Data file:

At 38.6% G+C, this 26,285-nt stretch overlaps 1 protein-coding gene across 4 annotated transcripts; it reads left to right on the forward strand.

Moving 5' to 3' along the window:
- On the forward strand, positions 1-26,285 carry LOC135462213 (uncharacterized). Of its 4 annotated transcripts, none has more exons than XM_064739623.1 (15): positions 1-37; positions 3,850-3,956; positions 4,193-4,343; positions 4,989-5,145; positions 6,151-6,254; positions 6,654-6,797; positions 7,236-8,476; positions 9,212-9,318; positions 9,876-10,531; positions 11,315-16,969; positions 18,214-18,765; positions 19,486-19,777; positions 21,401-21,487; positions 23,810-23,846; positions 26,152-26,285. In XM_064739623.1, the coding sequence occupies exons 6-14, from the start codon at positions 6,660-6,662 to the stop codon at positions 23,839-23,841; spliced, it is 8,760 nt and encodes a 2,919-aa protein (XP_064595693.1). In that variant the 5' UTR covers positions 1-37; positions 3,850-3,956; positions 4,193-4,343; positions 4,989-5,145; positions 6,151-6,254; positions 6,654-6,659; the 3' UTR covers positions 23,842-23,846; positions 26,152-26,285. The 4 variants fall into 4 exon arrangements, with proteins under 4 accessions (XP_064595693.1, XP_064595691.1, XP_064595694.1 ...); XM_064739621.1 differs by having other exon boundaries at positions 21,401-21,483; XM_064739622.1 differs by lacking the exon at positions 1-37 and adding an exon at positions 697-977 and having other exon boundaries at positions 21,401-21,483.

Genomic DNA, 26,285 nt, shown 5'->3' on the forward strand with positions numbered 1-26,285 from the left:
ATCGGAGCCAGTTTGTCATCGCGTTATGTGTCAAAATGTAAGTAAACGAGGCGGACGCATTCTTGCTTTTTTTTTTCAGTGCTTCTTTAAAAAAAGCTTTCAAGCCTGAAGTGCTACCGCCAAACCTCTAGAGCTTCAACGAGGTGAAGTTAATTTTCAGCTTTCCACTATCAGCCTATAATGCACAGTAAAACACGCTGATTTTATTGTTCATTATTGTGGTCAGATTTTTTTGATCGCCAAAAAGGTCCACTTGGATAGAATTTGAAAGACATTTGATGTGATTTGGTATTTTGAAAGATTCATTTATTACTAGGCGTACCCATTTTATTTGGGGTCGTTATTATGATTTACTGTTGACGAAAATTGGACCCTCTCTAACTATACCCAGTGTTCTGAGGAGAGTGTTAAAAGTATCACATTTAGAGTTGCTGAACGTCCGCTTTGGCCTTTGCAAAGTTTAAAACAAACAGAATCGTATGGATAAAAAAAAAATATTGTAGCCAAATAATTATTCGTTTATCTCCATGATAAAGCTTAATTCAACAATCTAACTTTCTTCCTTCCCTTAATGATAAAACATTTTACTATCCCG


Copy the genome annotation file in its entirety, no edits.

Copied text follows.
At 38.6% G+C, this 26,285-nt stretch overlaps 1 protein-coding gene across 4 annotated transcripts; it reads left to right on the forward strand.

Moving 5' to 3' along the window:
- On the forward strand, positions 1-26,285 carry LOC135462213 (uncharacterized). Of its 4 annotated transcripts, none has more exons than XM_064739623.1 (15): positions 1-37; positions 3,850-3,956; positions 4,193-4,343; positions 4,989-5,145; positions 6,151-6,254; positions 6,654-6,797; positions 7,236-8,476; positions 9,212-9,318; positions 9,876-10,531; positions 11,315-16,969; positions 18,214-18,765; positions 19,486-19,777; positions 21,401-21,487; positions 23,810-23,846; positions 26,152-26,285. In XM_064739623.1, the coding sequence occupies exons 6-14, from the start codon at positions 6,660-6,662 to the stop codon at positions 23,839-23,841; spliced, it is 8,760 nt and encodes a 2,919-aa protein (XP_064595693.1). In that variant the 5' UTR covers positions 1-37; positions 3,850-3,956; positions 4,193-4,343; positions 4,989-5,145; positions 6,151-6,254; positions 6,654-6,659; the 3' UTR covers positions 23,842-23,846; positions 26,152-26,285. The 4 variants fall into 4 exon arrangements, with proteins under 4 accessions (XP_064595693.1, XP_064595691.1, XP_064595694.1 ...); XM_064739621.1 differs by having other exon boundaries at positions 21,401-21,483; XM_064739622.1 differs by lacking the exon at positions 1-37 and adding an exon at positions 697-977 and having other exon boundaries at positions 21,401-21,483.

Genomic DNA, 26,285 nt, shown 5'->3' on the forward strand with positions numbered 1-26,285 from the left:
ATCGGAGCCAGTTTGTCATCGCGTTATGTGTCAAAATGTAAGTAAACGAGGCGGACGCATTCTTGCTTTTTTTTTTCAGTGCTTCTTTAAAAAAAGCTTTCAAGCCTGAAGTGCTACCGCCAAACCTCTAGAGCTTCAACGAGGTGAAGTTAATTTTCAGCTTTCCACTATCAGCCTATAATGCACAGTAAAACACGCTGATTTTATTGTTCATTATTGTGGTCAGATTTTTTTGATCGCCAAAAAGGTCCACTTGGATAGAATTTGAAAGACATTTGATGTGATTTGGTATTTTGAAAGATTCATTTATTACTAGGCGTACCCATTTTATTTGGGGTCGTTATTATGATTTACTGTTGACGAAAATTGGACCCTCTCTAACTATACCCAGTGTTCTGAGGAGAGTGTTAAAAGTATCACATTTAGAGTTGCTGAACGTCCGCTTTGGCCTTTGCAAAGTTTAAAACAAACAGAATCGTATGGATAAAAAAAAAATATTGTAGCCAAATAATTATTCGTTTATCTCCATGATAAAGCTTAATTCAACAATCTAACTTTCTTCCTTCCCTTAATGATAAAACATTTTACTATCCCG